Choose Language
Toggling to another language will take you to the matching page or nearest matching page within that selection.
People wearing national costumes on board the old steam boad Bjoren. Photo
Steam boat Bjoren in Setesdal.
Photo: Marit Kvaale
Travel Trade

Arts and handicraft from Setesdal

Setesdal has long traditions within the silversmith's craft, folk music and production of the bunad, the Norwegian national costume. We recommend a visit to the traditional store Setesdal Husflid in Valle.
Setesdal also has a glassblowers workshop and art galleries which are worth a visit.

The knitted, lice-patterned Setesdal sweater was originally a part of the men’s traditional costume of this region, and came into use in the 1850s.
In the 1930s the Setesdal sweater was presented in modern knitting magazines, and it has gradually become our foremost national garment – for children, women and men alike. The pattern is beautiful, classical and timeless. The original colours are black and white, and the base colour shall be uniform.

The decorative embroidery has long traditions, with a variety of stitches and distinct colours. However, there are some strict rules to be observed.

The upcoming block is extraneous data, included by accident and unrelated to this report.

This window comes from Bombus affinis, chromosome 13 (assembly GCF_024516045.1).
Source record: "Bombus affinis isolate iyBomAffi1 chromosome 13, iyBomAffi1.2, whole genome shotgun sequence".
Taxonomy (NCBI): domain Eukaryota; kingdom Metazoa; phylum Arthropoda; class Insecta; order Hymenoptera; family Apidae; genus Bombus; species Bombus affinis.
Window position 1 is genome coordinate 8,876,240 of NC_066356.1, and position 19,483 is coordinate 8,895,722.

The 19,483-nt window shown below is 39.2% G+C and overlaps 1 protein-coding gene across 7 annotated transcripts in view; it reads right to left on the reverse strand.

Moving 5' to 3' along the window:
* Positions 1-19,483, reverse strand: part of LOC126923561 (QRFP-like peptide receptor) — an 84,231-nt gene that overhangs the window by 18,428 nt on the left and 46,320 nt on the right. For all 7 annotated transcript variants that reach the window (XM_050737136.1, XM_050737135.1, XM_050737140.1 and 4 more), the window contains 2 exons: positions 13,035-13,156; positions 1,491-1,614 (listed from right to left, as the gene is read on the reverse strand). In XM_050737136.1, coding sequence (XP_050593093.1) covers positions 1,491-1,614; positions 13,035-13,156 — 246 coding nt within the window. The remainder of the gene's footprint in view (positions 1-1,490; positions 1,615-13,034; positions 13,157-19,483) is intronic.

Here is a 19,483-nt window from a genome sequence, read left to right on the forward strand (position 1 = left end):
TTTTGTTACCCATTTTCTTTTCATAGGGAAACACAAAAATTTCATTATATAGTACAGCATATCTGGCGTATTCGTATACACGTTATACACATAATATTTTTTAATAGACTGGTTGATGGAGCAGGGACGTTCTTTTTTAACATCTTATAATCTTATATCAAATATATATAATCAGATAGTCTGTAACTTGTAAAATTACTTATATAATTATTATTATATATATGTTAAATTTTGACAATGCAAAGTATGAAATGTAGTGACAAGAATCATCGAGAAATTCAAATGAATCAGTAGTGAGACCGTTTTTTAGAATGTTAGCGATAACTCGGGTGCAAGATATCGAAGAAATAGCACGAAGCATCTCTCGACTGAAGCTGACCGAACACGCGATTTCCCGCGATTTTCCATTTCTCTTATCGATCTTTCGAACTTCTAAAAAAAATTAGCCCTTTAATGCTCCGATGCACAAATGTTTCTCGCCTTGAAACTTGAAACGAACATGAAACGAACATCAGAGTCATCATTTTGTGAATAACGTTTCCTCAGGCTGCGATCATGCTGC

A common trait is that red shall be the predominant colour.

There are quite a few copies of the Setesdal sweater where the embroidery, the fabric and the colours are not according to tradition. The genuine sweater – as well as knitting pattern and yarn – may be purchased at the store Setesdal Husflid in Valle.

The women’s traditional costume, the Setesdalsbunad, has been used since the late 18th century. It consists of two skirts, one white with a black on top. The white skirt was for everyday use, whereas the black skirt was put on top for more formal occasions or during cold weather. The black skirt is never worn alone. A headdress is always used. This is a woolen scarf with a rose pattern.

The men’s traditional costume has a back part which is partially made of leather, hence the local name “skinnfo” (“leather seat”). The pants have rich embroidery, and like the Setesdal sweater, red is the predominant colour. On cold days the sweater accompanies the costume, or you have a short, embroidered jacket on top. The men’s costume has been in use for about 150 years.

Jewellery produced in Setesdal for national Costume
Jewellery produced in Setesdal for national Costume.
Photo: Anne Hasla

See how the jewellery is made

The Setesdal valley is often called the Silversmith Valley, and Rysstad is central for the region's production of silver jewellery. The first silversmith came to the area more than a hundred years ago. Today there are two smiths left; Sylvbui in Rysstad and Hasla in Valle. Here you will find silversmiths at work all year round, and you are welcome into the workshop to see how the jewellery is made.

Why not bring home some souvenirs from Setesdal. The silversmiths have a wide selection of traditional and modern products for sale.

UNESCO listed folk music

Your Recently Viewed Pages

Back to Top